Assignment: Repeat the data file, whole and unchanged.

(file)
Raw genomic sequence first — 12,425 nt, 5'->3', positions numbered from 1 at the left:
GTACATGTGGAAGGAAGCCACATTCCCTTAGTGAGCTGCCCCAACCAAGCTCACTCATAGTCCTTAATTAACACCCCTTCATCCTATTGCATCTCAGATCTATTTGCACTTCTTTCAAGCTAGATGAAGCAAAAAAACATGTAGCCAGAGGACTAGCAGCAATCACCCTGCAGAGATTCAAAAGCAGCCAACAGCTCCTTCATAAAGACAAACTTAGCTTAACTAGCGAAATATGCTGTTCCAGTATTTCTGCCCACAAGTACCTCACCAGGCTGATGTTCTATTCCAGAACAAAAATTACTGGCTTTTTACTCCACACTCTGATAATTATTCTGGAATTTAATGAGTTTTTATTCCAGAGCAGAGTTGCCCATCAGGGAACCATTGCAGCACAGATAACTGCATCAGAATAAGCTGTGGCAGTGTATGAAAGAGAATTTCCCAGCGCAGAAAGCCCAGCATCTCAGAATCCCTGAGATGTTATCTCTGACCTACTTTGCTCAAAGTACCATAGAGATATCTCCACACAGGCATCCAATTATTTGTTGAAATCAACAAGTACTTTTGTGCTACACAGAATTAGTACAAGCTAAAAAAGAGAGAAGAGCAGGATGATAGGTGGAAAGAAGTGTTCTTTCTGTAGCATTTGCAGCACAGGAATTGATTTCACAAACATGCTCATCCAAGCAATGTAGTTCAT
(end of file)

Raw genomic sequence first — 12,425 nt, 5'->3', positions numbered from 1 at the left:
GTACATGTGGAAGGAAGCCACATTCCCTTAGTGAGCTGCCCCAACCAAGCTCACTCATAGTCCTTAATTAACACCCCTTCATCCTATTGCATCTCAGATCTATTTGCACTTCTTTCAAGCTAGATGAAGCAAAAAAACATGTAGCCAGAGGACTAGCAGCAATCACCCTGCAGAGATTCAAAAGCAGCCAACAGCTCCTTCATAAAGACAAACTTAGCTTAACTAGCGAAATATGCTGTTCCAGTATTTCTGCCCACAAGTACCTCACCAGGCTGATGTTCTATTCCAGAACAAAAATTACTGGCTTTTTACTCCACACTCTGATAATTATTCTGGAATTTAATGAGTTTTTATTCCAGAGCAGAGTTGCCCATCAGGGAACCATTGCAGCACAGATAACTGCATCAGAATAAGCTGTGGCAGTGTATGAAAGAGAATTTCCCAGCGCAGAAAGCCCAGCATCTCAGAATCCCTGAGATGTTATCTCTGACCTACTTTGCTCAAAGTACCATAGAGATATCTCCACACAGGCATCCAATTATTTGTTGAAATCAACAAGTACTTTTGTGCTACACAGAATTAGTACAAGCTAAAAAAGAGAGAAGAGCAGGATGATAGGTGGAAAGAAGTGTTCTTTCTGTAGCATTTGCAGCACAGGAATTGATTTCACAAACATGCTCATCCAAGCAATGTAGTTCAT